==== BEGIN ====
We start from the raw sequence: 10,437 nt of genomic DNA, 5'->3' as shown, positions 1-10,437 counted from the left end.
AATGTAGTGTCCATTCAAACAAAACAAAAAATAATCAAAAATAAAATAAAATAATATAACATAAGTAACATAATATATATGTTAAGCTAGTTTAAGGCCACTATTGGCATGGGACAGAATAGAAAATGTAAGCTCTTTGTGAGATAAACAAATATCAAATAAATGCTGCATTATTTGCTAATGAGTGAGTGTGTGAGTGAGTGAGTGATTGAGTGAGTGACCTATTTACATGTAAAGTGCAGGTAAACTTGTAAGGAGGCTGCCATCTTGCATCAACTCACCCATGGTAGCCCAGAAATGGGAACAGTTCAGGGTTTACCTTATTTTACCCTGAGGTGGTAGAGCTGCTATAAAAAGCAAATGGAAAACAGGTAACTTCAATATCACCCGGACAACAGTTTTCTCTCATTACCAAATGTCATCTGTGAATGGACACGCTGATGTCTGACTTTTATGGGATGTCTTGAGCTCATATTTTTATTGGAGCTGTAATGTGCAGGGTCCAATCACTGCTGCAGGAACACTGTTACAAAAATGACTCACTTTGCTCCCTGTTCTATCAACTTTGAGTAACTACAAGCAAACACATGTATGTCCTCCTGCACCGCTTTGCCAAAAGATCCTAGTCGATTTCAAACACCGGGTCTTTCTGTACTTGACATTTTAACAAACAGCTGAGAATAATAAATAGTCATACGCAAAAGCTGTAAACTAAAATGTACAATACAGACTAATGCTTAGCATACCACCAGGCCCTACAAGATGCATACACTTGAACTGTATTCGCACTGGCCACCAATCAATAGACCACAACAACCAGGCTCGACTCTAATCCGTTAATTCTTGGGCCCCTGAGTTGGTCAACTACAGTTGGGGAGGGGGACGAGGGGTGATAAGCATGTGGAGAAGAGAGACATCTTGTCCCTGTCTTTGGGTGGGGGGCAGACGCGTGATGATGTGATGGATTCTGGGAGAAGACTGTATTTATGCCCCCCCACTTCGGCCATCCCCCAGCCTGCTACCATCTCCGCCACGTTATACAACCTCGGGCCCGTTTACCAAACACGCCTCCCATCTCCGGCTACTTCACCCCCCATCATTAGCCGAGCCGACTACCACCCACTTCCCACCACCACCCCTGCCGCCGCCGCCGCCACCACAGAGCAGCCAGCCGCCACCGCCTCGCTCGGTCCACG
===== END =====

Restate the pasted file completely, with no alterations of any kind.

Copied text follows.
We start from the raw sequence: 10,437 nt of genomic DNA, 5'->3' as shown, positions 1-10,437 counted from the left end.
AATGTAGTGTCCATTCAAACAAAACAAAAAATAATCAAAAATAAAATAAAATAATATAACATAAGTAACATAATATATATGTTAAGCTAGTTTAAGGCCACTATTGGCATGGGACAGAATAGAAAATGTAAGCTCTTTGTGAGATAAACAAATATCAAATAAATGCTGCATTATTTGCTAATGAGTGAGTGTGTGAGTGAGTGAGTGATTGAGTGAGTGACCTATTTACATGTAAAGTGCAGGTAAACTTGTAAGGAGGCTGCCATCTTGCATCAACTCACCCATGGTAGCCCAGAAATGGGAACAGTTCAGGGTTTACCTTATTTTACCCTGAGGTGGTAGAGCTGCTATAAAAAGCAAATGGAAAACAGGTAACTTCAATATCACCCGGACAACAGTTTTCTCTCATTACCAAATGTCATCTGTGAATGGACACGCTGATGTCTGACTTTTATGGGATGTCTTGAGCTCATATTTTTATTGGAGCTGTAATGTGCAGGGTCCAATCACTGCTGCAGGAACACTGTTACAAAAATGACTCACTTTGCTCCCTGTTCTATCAACTTTGAGTAACTACAAGCAAACACATGTATGTCCTCCTGCACCGCTTTGCCAAAAGATCCTAGTCGATTTCAAACACCGGGTCTTTCTGTACTTGACATTTTAACAAACAGCTGAGAATAATAAATAGTCATACGCAAAAGCTGTAAACTAAAATGTACAATACAGACTAATGCTTAGCATACCACCAGGCCCTACAAGATGCATACACTTGAACTGTATTCGCACTGGCCACCAATCAATAGACCACAACAACCAGGCTCGACTCTAATCCGTTAATTCTTGGGCCCCTGAGTTGGTCAACTACAGTTGGGGAGGGGGACGAGGGGTGATAAGCATGTGGAGAAGAGAGACATCTTGTCCCTGTCTTTGGGTGGGGGGCAGACGCGTGATGATGTGATGGATTCTGGGAGAAGACTGTATTTATGCCCCCCCACTTCGGCCATCCCCCAGCCTGCTACCATCTCCGCCACGTTATACAACCTCGGGCCCGTTTACCAAACACGCCTCCCATCTCCGGCTACTTCACCCCCCATCATTAGCCGAGCCGACTACCACCCACTTCCCACCACCACCCCTGCCGCCGCCGCCGCCACCACAGAGCAGCCAGCCGCCACCGCCTCGCTCGGTCCACG